AGH recently conducted an online survey of local business leaders across industries to capture organizational trends and potential effects of the current economic and hiring climates.
Questions were focused on areas AGH considered most important to businesses navigating the current labor environment. Areas surveyed included:
- Compensation trends
- Work flexibility
- Paid time off (PTO)
- Retirement plans
- Mental health
- Financial communications
Here is what we found.
Sizable and frequent pay increases
Organizations increased pay by significant amounts and more frequently than ever over the last 12-18 months. Across all industries, organizations increased position or individual pay by as much as 20-30%. One organization provided three increases over the last 12 months totaling 12% across all positions; increases were even higher in hard-to-fill positions.
While employers must focus on entry-level pay and pay for hard-to-fill positions to attract talent, equal attention should be given to pay for current employees to mitigate pay compression issues. Pay compression occurs when there is little difference in pay regardless of differences in employees’ knowledge, skills, experience, and abilities. Failing to address pay compression could cause new employees to be paid close to or higher than tenured employees, which can create significant morale issues and employee turnover.
Employees want more Paid Time Off (PTO) and work flexibility
Employers that provide generous PTO policies create an environment that encourages employees to manage personal needs and general well-being, creating a more productive and loyal workforce. Employers can create a competitive advantage by increasing paid time off offered to employees.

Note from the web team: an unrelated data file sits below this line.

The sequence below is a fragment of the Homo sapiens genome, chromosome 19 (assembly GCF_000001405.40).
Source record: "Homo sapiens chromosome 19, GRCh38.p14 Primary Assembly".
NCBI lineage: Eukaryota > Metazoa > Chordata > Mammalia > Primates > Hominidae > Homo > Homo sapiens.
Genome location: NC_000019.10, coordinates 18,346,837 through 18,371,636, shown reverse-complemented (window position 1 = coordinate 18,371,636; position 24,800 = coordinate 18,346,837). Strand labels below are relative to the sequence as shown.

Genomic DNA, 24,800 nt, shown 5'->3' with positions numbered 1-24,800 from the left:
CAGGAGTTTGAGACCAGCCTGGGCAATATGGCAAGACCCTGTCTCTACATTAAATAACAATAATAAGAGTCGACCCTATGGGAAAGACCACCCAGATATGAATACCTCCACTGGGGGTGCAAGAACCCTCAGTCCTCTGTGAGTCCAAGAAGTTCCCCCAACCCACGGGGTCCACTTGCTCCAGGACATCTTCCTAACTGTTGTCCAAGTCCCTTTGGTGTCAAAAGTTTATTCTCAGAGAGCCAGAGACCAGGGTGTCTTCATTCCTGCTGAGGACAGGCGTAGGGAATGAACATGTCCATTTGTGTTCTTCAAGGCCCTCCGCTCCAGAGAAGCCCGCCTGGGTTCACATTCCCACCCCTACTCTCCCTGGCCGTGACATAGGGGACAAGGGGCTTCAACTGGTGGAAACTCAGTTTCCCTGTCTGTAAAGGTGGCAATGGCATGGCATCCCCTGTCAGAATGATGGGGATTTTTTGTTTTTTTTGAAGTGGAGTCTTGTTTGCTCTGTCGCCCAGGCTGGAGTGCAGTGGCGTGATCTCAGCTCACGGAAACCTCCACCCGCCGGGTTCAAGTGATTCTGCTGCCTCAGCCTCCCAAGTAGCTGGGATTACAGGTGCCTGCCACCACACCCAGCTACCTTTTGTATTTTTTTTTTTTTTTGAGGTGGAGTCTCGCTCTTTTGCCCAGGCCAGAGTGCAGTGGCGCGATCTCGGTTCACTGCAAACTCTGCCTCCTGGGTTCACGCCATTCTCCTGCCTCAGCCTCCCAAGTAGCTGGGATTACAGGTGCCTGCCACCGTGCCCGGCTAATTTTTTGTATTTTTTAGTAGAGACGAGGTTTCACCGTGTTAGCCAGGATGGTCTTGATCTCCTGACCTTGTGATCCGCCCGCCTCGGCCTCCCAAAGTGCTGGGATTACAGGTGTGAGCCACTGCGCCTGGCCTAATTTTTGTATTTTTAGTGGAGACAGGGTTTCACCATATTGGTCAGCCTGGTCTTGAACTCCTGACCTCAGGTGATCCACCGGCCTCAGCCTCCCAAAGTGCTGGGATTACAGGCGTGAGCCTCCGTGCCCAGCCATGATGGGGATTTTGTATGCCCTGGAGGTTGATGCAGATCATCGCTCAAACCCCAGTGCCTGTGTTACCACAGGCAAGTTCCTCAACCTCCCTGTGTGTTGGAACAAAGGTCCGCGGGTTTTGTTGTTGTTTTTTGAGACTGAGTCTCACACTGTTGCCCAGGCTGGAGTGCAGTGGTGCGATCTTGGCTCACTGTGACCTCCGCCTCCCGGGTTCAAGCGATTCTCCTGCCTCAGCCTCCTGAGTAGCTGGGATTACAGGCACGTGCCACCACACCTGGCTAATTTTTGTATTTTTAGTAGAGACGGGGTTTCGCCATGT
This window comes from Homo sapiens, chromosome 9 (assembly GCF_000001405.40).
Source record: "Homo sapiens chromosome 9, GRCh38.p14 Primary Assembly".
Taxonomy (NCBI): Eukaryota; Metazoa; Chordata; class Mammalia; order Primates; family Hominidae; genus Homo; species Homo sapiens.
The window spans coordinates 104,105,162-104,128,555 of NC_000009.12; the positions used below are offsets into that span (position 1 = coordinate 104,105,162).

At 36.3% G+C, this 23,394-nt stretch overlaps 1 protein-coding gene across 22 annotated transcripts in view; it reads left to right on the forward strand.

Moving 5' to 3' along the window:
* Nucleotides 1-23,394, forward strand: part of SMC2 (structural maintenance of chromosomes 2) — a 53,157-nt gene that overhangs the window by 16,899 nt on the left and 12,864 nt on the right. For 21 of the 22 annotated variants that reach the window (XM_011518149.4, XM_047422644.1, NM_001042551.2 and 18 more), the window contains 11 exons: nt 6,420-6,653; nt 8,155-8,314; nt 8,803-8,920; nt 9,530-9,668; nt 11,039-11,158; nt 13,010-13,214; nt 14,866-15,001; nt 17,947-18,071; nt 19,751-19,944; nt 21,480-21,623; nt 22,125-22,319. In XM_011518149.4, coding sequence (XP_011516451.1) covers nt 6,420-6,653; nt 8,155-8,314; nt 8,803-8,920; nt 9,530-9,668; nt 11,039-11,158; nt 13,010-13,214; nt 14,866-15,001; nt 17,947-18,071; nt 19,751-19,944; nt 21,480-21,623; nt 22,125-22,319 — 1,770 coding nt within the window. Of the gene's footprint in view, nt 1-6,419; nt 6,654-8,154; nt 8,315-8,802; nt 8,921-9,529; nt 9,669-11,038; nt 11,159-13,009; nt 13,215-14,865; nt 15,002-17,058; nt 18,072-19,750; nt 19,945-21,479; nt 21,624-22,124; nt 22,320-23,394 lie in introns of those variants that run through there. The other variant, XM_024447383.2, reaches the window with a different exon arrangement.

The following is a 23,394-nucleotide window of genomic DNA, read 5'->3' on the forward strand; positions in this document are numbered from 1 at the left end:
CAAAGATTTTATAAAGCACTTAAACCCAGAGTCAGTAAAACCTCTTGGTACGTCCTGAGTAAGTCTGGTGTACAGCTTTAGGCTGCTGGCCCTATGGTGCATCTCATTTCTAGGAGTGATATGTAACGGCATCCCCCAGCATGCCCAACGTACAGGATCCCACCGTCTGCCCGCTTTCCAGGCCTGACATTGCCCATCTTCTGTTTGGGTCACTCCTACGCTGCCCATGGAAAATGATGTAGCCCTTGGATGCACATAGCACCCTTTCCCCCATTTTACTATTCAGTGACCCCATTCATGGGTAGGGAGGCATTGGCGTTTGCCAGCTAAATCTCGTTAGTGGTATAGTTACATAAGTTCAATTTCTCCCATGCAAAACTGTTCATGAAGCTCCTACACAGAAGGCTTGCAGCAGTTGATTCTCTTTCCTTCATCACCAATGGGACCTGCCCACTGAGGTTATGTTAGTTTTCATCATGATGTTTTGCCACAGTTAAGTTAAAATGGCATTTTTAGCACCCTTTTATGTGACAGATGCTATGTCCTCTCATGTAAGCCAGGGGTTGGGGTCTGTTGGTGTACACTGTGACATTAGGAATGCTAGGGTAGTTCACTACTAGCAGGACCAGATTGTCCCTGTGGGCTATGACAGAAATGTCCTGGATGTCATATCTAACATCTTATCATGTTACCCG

- 43% offer 40-80 hours of PTO or vacation upon hire for hourly employees
- 43% offer 80-120 hours of PTO or vacation upon hire to salaried employees
- The median maximum accrual rate for employees is 160 hours annually.
- 37% offer paid maternity leave.
Providing flexibility in work arrangements, location, or schedules is another way employers can help employees manage personal needs and general well-being. Offering options for remote work can help as well. Coming out of the pandemic, we asked organizations about their remote work plans for the next 6-12 months:
- 44% said they would offer remote work options some of the time for all employees
- 9% said they would offer full-time remote work options for all employees
Employers attracting and retaining the best talent consider additional opportunities to give the work-life integration that today’s workforce seeks. The most successful organizations find ways to make work work for their employees. Consider if a hybrid or remote work arrangement can bring the productivity your organization needs while providing the flexibility employees seek.
Attention to mental health is needed
Organizations perceive employees to be experiencing significant or ongoing stress and burnout.
- 68% believed their employees are experiencing significant or ongoing stress
- 57% believed their employees are experiencing burnout.
Organizations can encourage mental health wellness by offering mental health benefits beyond the employer health plan, training employees and management to recognize/respond to stress and burnout in the workplace, and providing an employee assistance program (EAP). 60% of respondents currently offered an EAP. Assess your current mental health benefits and determine if they are aligned with the needs of your employees/applicants.
Good communication includes bad news
Employers should communicate more frequently about the organization’s financial position and its response to a potential recession. Survey respondents were asked whether their organization communicated its financial position/health to all employees:
- 47% – Yes
- 15% – No
- 38% – of employees indicated the organization communicates financial health to some but not all employees
By providing transparency, workers may feel more committed to helping their organization navigate challenging times. A lack of or limited communication can create uncertainty and fear in employees’ minds, causing them to seek employment opportunities that they perceive to be more stable.